When Clete Samson was a government prosecutor at the Department of Homeland Security’s special immigration court, he says that respecting the constitutional rights of immigrants accused of breaking US laws was part of the job.
“It’s a myth that noncitizens don’t have constitutional rights because they are non citizens,” says Mr. Samson, who for eight years prosecuted cases for Immigration and Customs Enforcement (ICE). “I hear it a lot now in all these immigration debates, that these individuals don’t even have due-process rights.”
A lot of his job entailed fending off constitutional habeas corpus challenges from immigrants detained by ICE, says Samson, who now runs a national immigration practice at Kutak Rock’s Omaha, Neb., office. But their right to have the opportunity to contest the government, he and other legal experts note, remains one of democracy’s most fundamental values: No government can deprive a person of liberty without a giving valid reason ruled by law.
And beyond such rights granted to individuals by the United States Constitution, this value in many ways also governs the restrictions that Congress placed upon the actions of executive agencies in the 1940s. In general, that legislation barred federal agencies from creating or changing administrative procedures in an “arbitrary or capricious” way. One senator at the time called the law "a bill of rights for the hundreds of thousands of Americans whose affairs are controlled or regulated" by federal government agencies.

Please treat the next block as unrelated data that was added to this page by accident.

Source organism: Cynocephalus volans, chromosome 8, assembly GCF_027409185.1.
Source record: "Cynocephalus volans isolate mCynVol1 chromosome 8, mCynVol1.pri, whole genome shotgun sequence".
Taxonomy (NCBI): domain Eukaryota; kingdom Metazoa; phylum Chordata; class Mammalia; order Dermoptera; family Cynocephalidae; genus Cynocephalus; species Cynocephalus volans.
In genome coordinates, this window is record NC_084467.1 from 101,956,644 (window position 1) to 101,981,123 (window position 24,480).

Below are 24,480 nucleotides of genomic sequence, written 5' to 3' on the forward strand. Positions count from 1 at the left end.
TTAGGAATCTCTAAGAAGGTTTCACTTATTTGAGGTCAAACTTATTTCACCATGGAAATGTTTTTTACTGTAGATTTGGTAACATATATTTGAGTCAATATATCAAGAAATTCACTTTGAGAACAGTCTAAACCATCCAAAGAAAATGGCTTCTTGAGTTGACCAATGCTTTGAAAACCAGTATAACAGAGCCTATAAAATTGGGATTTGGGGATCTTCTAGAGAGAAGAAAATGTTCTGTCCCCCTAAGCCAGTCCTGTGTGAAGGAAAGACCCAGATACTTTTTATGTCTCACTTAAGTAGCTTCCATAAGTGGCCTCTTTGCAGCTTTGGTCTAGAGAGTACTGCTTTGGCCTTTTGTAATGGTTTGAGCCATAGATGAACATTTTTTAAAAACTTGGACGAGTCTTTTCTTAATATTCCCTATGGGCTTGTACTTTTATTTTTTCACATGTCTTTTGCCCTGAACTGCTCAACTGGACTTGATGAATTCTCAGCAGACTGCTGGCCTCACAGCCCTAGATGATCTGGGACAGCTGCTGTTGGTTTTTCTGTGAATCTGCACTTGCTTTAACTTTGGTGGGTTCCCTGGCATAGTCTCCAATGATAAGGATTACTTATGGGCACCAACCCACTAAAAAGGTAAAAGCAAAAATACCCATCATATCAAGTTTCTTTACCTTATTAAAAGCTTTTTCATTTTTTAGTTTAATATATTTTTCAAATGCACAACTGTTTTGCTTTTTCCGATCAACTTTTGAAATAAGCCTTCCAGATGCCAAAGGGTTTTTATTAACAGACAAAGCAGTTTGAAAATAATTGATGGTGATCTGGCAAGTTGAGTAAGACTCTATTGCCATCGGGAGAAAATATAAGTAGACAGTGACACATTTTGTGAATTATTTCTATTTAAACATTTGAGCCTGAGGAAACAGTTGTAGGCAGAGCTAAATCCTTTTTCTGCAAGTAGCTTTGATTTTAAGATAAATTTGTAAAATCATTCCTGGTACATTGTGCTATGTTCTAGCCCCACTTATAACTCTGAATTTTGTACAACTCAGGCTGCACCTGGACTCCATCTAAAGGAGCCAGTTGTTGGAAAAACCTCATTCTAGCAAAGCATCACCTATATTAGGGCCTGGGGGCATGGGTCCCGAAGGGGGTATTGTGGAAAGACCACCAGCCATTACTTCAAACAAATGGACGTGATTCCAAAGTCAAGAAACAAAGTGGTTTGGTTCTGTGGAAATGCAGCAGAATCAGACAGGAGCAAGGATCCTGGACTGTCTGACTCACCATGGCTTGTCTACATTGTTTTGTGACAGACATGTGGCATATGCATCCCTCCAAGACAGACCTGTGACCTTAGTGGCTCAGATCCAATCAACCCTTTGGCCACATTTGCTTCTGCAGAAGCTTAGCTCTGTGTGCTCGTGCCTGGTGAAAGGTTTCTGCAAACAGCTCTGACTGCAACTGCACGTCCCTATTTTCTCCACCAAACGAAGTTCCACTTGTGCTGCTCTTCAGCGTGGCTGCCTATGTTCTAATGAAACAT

But amid the nation’s stormy debates over immigration the past year, a number of federal courts have been taking a closer look at the rights that immigrants hold as their lives become enmeshed in the decisions of federal agencies – especially the due-process rights of those being detained by ICE and the future status of the Deferred Action for Childhood Arrival (DACA) recipients.
Six months ago, President Trump said he would wind down the DACA program by Monday, giving Congress time to come up with a legislative solution. But federal courts have put a halt to the president’s decision to wind down the program, ruling in part that his action most likely violated the administrative procedures requirements.
‘As ancient and important a right as any …’
Last week a divided Supreme Court grappled with the due-process rights of detained immigrants, and whether it was proper for a federal court to order ICE to provide bail hearings every six months. The conservative majority concluded that the federal law did not require such bail hearings, and that the court exceeded its authority by adding this requirement.
But the majority in the 5-to-3 decision sent the case back to the lower court to determine whether the indefinite detention of certain immigrants, who were not granted regular bail hearings, would violate the Constitution.
In a dissent he read from the bench, Justice Stephen Breyer objected to what he saw as a narrow, technical ruling of the majority and argued that constitutional due-process protections should have been presumed: “The Constitution does not authorize arbitrary detention,” he said. “And the reason that is so is simple: Freedom from arbitrary detention is as ancient and important a right as any found within the Constitution’s boundaries.”
Immigration a gray area
Still, the president and agencies such as the Department of Homeland Security have a lot of discretion in how they choose to administer their legal authority over immigration.